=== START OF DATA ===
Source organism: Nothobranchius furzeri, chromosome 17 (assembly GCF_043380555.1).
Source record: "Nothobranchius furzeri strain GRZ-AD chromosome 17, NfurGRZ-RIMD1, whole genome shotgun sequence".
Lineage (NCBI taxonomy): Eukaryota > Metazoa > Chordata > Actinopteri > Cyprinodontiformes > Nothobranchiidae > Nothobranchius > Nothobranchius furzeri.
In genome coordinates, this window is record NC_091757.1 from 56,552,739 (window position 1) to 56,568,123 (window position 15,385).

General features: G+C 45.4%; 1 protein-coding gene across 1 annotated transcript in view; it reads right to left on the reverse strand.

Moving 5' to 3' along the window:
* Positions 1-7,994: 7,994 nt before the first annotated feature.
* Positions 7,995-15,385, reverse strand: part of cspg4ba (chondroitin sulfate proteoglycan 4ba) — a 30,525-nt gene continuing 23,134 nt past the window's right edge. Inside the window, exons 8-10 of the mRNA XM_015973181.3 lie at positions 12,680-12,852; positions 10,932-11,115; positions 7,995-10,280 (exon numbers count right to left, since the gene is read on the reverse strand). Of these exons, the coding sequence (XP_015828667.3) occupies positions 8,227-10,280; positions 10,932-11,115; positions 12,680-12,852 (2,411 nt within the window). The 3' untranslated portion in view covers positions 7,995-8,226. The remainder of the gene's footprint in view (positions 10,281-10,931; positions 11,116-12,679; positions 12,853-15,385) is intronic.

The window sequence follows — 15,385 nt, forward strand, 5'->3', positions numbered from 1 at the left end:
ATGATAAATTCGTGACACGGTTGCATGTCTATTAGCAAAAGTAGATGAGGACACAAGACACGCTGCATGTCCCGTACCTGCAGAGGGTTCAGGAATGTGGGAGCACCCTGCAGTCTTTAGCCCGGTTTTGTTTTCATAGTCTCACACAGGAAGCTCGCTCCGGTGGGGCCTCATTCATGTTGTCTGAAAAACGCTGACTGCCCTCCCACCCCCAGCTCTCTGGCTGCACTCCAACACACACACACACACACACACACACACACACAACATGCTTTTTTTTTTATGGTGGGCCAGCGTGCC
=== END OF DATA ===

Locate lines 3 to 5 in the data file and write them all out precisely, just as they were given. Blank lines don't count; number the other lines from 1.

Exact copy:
Lineage (NCBI taxonomy): Eukaryota > Metazoa > Chordata > Actinopteri > Cyprinodontiformes > Nothobranchiidae > Nothobranchius > Nothobranchius furzeri.
In genome coordinates, this window is record NC_091757.1 from 56,552,739 (window position 1) to 56,568,123 (window position 15,385).

General features: G+C 45.4%; 1 protein-coding gene across 1 annotated transcript in view; it reads right to left on the reverse strand.